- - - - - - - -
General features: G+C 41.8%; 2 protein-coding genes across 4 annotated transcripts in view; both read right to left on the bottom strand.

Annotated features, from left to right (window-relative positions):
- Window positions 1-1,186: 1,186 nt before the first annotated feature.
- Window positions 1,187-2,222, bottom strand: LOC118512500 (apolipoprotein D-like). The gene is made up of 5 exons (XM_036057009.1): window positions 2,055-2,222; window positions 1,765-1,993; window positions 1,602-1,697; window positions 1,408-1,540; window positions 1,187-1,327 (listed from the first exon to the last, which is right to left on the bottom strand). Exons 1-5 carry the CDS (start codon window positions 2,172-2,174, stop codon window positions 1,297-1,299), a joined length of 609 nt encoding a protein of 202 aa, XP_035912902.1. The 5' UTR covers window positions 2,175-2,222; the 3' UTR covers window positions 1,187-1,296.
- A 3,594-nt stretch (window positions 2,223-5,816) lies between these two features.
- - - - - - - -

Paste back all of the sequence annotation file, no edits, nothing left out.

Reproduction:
General features: G+C 41.8%; 2 protein-coding genes across 4 annotated transcripts in view; both read right to left on the bottom strand.

Annotated features, from left to right (window-relative positions):
- Window positions 1-1,186: 1,186 nt before the first annotated feature.
- Window positions 1,187-2,222, bottom strand: LOC118512500 (apolipoprotein D-like). The gene is made up of 5 exons (XM_036057009.1): window positions 2,055-2,222; window positions 1,765-1,993; window positions 1,602-1,697; window positions 1,408-1,540; window positions 1,187-1,327 (listed from the first exon to the last, which is right to left on the bottom strand). Exons 1-5 carry the CDS (start codon window positions 2,172-2,174, stop codon window positions 1,297-1,299), a joined length of 609 nt encoding a protein of 202 aa, XP_035912902.1. The 5' UTR covers window positions 2,175-2,222; the 3' UTR covers window positions 1,187-1,296.
- A 3,594-nt stretch (window positions 2,223-5,816) lies between these two features.